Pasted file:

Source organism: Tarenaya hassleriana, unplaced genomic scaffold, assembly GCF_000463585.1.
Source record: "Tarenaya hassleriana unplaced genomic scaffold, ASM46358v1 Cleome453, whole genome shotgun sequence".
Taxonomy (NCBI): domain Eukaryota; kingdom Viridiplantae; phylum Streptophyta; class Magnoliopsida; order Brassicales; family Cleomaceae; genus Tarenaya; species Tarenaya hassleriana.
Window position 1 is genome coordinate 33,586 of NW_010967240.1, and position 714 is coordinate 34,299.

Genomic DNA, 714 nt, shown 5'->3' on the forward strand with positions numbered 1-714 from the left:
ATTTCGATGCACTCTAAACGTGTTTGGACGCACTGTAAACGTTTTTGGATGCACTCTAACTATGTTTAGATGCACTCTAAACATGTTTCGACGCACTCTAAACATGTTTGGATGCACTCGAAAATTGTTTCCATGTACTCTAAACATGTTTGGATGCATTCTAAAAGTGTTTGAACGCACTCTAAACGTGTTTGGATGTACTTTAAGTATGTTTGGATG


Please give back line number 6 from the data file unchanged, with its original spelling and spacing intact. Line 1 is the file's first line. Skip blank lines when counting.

ATTTCGATGCACTCTAAACGTGTTTGGACGCACTGTAAACGTTTTTGGATGCACTCTAACTATGTTTAGATGCACTCTAAACATGTTTCGACGCACTCTAAACATGTTTGGATGCACTCGAAAATTGTTTCCATGTACTCTAAACATGTTTGGATGCATTCTAAAAGTGTTTGAACGCACTCTAAACGTGTTTGGATGTACTTTAAGTATGTTTGGATG